In the United States alone, an estimated 70% of adults will experience at least one traumatic event in their lifetime. Of those, 20% will develop Post Traumatic Stress Disorder or PTSD. In fact, the U.S. Department of Veteran Affairs reports that about 8 million people suffer from PTSD in any given year. With such a large number of people affected, it’s important to know what Post Traumatic Stress Disorder is, how it’s treated, and if it ever goes away.
Here at Psychological Care & Healing Center we have a dedicated treatment program for those dealing with PTSD. In addition to providing psychological care and support, some of our most important work is helping people understand what Post Traumatic Stress Disorder is and what it is not.
What PTSD Is Not: Debunking the Myths
Due to the popularity of the term “PTSD” in our popular culture, it’s easy to develop misconceptions about issues around post-traumatic stress. Some of the most common myths are:
- PTSD is not real; it is “all in your head”
- PTSD is a sign of mental weakness or fragility
- Everyone with PTSD is violent or will become violent
- PTSD will go away on its own eventually so medical help is not needed
- PTSD happens immediately after experiencing trauma
- People with PTSD are dangerous
- People with PTSD should be able to move on and “get over it”
- PTSD is not treatable
- PTSD is only caused by some form of physical injury
- PTSD only affects veterans
- Any life event can be considered “traumatic”
What PTSD Is
In reality, Post Traumatic Stress Disorder is a mental and psychological reaction that occurs after a person experiences a significant and traumatic event. Here is what you need to know about post-traumatic stress:
- PTSD is a real condition with real symptoms. It is not made up.
- PTSD is a human response to uncommon experiences, not a sign of weakness.
- PTSD does not make people “crazy.” It is not characterized by psychosis or violence.
- PTSD symptoms (i.e. nightmares, anger, flashbacks, insomnia, or mood changes) are reflections of the brain trying to cope with trauma.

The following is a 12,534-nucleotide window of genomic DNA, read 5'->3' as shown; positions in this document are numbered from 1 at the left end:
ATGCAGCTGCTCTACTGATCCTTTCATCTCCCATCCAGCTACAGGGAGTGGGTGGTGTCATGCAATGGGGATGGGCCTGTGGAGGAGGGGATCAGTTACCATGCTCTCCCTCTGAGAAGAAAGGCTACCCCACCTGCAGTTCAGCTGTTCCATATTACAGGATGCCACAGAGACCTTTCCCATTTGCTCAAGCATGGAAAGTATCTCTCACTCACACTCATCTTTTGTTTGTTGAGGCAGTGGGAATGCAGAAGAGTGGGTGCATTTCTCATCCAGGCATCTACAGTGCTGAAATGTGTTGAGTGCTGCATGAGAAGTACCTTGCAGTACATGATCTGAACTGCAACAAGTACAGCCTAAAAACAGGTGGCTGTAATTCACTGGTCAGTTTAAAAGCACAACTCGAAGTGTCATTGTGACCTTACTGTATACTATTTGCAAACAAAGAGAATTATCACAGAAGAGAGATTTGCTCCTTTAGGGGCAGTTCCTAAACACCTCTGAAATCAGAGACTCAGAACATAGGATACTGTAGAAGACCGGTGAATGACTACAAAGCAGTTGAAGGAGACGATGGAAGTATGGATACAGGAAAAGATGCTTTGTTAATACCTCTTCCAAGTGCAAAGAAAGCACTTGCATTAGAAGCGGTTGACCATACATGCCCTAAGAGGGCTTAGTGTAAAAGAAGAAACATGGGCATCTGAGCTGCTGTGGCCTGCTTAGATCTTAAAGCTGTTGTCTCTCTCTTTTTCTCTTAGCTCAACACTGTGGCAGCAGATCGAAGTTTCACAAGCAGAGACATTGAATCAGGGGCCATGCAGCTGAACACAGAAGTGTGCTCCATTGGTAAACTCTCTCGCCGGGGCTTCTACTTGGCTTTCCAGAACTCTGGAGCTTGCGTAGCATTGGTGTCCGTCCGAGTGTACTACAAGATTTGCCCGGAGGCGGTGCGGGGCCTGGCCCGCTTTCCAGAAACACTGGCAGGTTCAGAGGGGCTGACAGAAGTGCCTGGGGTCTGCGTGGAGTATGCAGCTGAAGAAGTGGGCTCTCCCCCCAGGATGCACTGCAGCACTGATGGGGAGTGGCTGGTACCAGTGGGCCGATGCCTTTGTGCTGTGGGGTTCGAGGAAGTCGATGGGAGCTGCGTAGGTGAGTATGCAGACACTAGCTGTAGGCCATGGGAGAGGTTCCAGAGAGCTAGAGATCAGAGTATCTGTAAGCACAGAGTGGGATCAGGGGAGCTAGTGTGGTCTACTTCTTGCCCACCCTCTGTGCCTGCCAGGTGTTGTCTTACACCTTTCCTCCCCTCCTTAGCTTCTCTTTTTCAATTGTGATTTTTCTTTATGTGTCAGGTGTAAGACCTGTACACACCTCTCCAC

- Symptoms of PTSD do not go away on their own but are responsive to treatment.
- Symptoms do not always show immediately; sometimes they appear years later.
- Only about 10% of women and 4% of men develop PTSD.
- PTSD is not caused solely by physical trauma or injury.
- PTSD can affect anyone that has experienced trauma, not just veterans.
Treatment for PTSD
Psychodynamic psychotherapy, cognitive behavioral therapy, sensorimotor therapy and Eye Movement Desensitization & Reprocessing are among the most effective treatments for PTSD.
This in-depth form of talk therapy allows mental health professionals to understand someone’s mental and emotional processes and gauge the health of their relationship with the external world.
This process generally begins by focusing on emotions, thoughts, early life experiences, and beliefs. By recognizing and acknowledging recurring patterns in their lives, patients are able to develop new strategies for managing distress and changing behavior. Ultimately, the goal of psychodynamic therapy is to encourage patients to create healthier coping mechanisms to lessen their hyperarousal symptoms and increase both their self-esteem and their positive perception of the outside world.
Cognitive Behavioral Therapy
Where psychodynamic therapy focuses on a patient’s psychological processes, cognitive behavioral therapy focuses on how trauma affects the patient’s thought patterns and behavior. During CBT, mental health professionals teach individuals with PTSD how to assess and change the negative thoughts they’ve experienced since the traumatic event. For example, instead of being “stuck” believing negatively charged “automatic thoughts” that have developed as a result of the trauma, patients learn to acknowledge, modify and challenge these beliefs, thoughts and feelings by focusing on the present reality instead.